6:12 am
Sun June 29, 2014

Justices To Rule In Hobby Lobby Contraception Case

Originally published on Sun June 29, 2014 10:23 am

Transcript

DON GONYEA, HOST:

This is WEEKEND EDITION from NPR News. I'm Don Gonyea sitting in for Rachel Martin. Tomorrow is the last day of the current Supreme Court session. And the legal community is awaiting decisions in two big cases still pending before the high court.

One involves Obamacare and its requirement that health care plans include coverage for contraceptives, and the other speaks to labor organizing in the public sector. Joining us to set the stage on these potentially landmark cases is NPR legal affairs correspondent Nina Totenberg. Hi, Nina.

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The Salt
3:01 am
Sun June 29, 2014

'Artisanal' Ramen? Instant Noodles Get A Healthy Dose Of Hacking

(Top left, clockwise) Macmen N' Cheese; chocolate ramen; udon and egg. (Bottom row) Ramen fritatta; cannellini beans and spinach; and southwest taco from the book Rah! Rah! Ramen.
Sara Childs/ Courtesy of Interactive Direct

Originally published on Thu July 3, 2014 10:09 am

If there's one thing college students know well, it's a belly full of instant ramen.

"Ramen always has been and always will be a college staple," says Rick Brandt, a recent University of Iowa graduate.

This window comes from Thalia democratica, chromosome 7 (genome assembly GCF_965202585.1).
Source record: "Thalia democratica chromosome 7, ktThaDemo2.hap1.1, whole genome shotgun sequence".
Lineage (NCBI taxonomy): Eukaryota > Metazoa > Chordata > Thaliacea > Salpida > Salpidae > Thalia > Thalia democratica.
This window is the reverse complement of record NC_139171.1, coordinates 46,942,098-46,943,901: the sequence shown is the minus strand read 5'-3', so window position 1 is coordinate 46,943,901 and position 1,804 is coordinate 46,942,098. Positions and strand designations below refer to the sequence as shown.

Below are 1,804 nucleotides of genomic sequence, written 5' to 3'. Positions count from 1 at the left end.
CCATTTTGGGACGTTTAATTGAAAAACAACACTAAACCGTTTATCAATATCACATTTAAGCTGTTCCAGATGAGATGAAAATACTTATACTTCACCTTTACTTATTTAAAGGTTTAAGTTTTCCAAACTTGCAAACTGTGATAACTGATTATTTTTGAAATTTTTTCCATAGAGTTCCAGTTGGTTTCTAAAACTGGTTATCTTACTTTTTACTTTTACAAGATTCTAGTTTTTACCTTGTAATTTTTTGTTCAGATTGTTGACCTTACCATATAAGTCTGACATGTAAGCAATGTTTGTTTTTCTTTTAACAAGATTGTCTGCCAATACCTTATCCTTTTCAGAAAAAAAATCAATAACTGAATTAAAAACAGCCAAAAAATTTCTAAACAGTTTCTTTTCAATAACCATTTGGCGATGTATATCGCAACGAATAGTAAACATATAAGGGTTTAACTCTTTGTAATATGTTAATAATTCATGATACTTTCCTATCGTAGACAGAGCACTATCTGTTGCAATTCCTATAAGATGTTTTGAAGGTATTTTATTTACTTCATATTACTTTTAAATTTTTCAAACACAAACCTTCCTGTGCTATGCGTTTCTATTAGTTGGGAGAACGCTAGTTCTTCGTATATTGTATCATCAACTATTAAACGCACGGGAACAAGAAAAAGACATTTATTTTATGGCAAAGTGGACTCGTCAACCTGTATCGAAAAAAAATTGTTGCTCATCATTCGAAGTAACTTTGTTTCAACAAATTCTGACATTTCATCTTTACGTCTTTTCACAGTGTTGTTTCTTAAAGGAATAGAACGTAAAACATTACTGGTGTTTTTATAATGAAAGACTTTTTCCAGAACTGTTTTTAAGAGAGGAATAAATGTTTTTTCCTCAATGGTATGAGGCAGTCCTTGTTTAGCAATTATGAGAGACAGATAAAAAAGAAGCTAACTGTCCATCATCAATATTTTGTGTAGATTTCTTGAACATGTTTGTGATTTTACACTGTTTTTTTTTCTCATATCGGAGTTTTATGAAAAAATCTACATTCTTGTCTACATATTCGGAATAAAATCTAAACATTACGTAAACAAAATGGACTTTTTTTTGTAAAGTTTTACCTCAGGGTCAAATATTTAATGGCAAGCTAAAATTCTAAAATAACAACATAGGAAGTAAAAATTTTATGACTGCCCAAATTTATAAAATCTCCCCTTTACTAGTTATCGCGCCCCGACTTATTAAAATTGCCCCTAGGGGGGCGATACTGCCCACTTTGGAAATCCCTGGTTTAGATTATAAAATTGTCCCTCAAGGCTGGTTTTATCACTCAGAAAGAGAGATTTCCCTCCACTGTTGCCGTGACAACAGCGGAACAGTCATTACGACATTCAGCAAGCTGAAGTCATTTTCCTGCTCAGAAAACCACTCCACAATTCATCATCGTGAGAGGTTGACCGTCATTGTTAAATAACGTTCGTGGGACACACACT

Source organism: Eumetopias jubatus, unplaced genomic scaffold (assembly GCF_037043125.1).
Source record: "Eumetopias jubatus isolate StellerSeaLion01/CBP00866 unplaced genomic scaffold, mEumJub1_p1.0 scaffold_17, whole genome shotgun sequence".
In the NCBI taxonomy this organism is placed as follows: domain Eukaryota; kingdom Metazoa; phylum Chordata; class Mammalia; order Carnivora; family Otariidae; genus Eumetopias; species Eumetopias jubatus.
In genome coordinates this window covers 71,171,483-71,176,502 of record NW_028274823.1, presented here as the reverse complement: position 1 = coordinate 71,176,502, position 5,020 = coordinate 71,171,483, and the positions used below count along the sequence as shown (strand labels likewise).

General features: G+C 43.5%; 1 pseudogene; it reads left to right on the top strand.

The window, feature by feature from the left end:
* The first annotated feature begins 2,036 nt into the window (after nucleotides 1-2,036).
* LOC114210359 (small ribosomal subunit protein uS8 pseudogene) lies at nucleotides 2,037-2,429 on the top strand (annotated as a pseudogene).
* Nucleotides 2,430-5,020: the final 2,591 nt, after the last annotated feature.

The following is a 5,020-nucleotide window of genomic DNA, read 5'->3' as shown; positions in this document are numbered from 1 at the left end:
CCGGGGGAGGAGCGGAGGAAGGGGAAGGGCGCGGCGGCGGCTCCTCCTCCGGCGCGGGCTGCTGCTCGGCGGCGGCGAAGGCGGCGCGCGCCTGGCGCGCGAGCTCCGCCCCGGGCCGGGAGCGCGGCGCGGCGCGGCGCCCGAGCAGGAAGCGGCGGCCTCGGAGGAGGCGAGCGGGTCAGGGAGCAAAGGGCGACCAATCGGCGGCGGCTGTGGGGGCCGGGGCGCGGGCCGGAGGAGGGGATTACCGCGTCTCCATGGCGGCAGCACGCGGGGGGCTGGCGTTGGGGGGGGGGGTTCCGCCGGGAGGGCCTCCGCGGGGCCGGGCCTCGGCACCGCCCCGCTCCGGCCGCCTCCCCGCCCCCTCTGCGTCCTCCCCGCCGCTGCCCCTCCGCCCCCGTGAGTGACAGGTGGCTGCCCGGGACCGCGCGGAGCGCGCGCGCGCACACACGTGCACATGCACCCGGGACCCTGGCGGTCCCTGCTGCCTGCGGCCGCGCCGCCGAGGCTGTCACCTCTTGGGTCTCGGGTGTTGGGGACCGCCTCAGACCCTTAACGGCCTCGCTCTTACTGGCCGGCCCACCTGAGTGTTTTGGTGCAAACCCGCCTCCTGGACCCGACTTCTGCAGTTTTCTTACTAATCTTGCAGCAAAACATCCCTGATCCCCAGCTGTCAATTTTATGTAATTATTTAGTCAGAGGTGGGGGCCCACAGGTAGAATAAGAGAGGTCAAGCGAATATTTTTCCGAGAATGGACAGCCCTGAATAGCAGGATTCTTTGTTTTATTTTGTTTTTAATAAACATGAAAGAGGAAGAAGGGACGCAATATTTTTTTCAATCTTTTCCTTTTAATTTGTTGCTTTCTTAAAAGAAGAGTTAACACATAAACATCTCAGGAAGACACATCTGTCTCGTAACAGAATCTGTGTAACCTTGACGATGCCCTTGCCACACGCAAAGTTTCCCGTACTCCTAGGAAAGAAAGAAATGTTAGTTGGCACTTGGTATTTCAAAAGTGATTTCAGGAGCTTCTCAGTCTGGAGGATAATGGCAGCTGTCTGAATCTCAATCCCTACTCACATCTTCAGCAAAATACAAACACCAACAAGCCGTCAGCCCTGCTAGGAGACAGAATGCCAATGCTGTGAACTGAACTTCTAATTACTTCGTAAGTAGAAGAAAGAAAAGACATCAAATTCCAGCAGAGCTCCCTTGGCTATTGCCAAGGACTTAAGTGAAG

And it's not just college students who turn to the noodles in lean moments: When your food budget is reduced to quarters dug out of the couch, or when hunger pangs strike at ungodly hours, ramen noodles may come to the rescue.

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It's All Politics
4:19 pm
Sat June 28, 2014

8 Signs Obama Is Feeling Trapped In The Presidency

Sometimes you just need to pay for your own ice cream.
Mandel Ngan AFP/Getty Images

Originally published on Tue July 1, 2014 8:16 am

Past presidents have described the White House as "the crown jewel of the federal penal system" and "the great white jail." And lately, President Obama has been increasingly sending signals he's feeling claustrophobic in the presidential bubble.

Copyright 2014 NPR. To see more, visit http://www.npr.org/.

Technology
2:59 pm
Sat June 28, 2014

Harley Hopes An Electric Hog Will Appeal To Young, Urban Riders

Harley-Davidson riders reveal Project LiveWire, the first electric Harley-Davidson motorcycle, during a ride across New York City's Manhattan Bridge on June 23.
Neilson Barnard Getty Images

Originally published on Sat June 28, 2014 4:22 pm

Many motorcycle riders covet the distinctive growl of a Harley-Davidson — and sometimes even add extra-loud exhaust pipes to amp up the sound.

But the motorcycle maker has now rolled out a prototype bike that makes more of a whisper than a rumble. It's a sporty-looking model called LiveWire, and it's powered by batteries.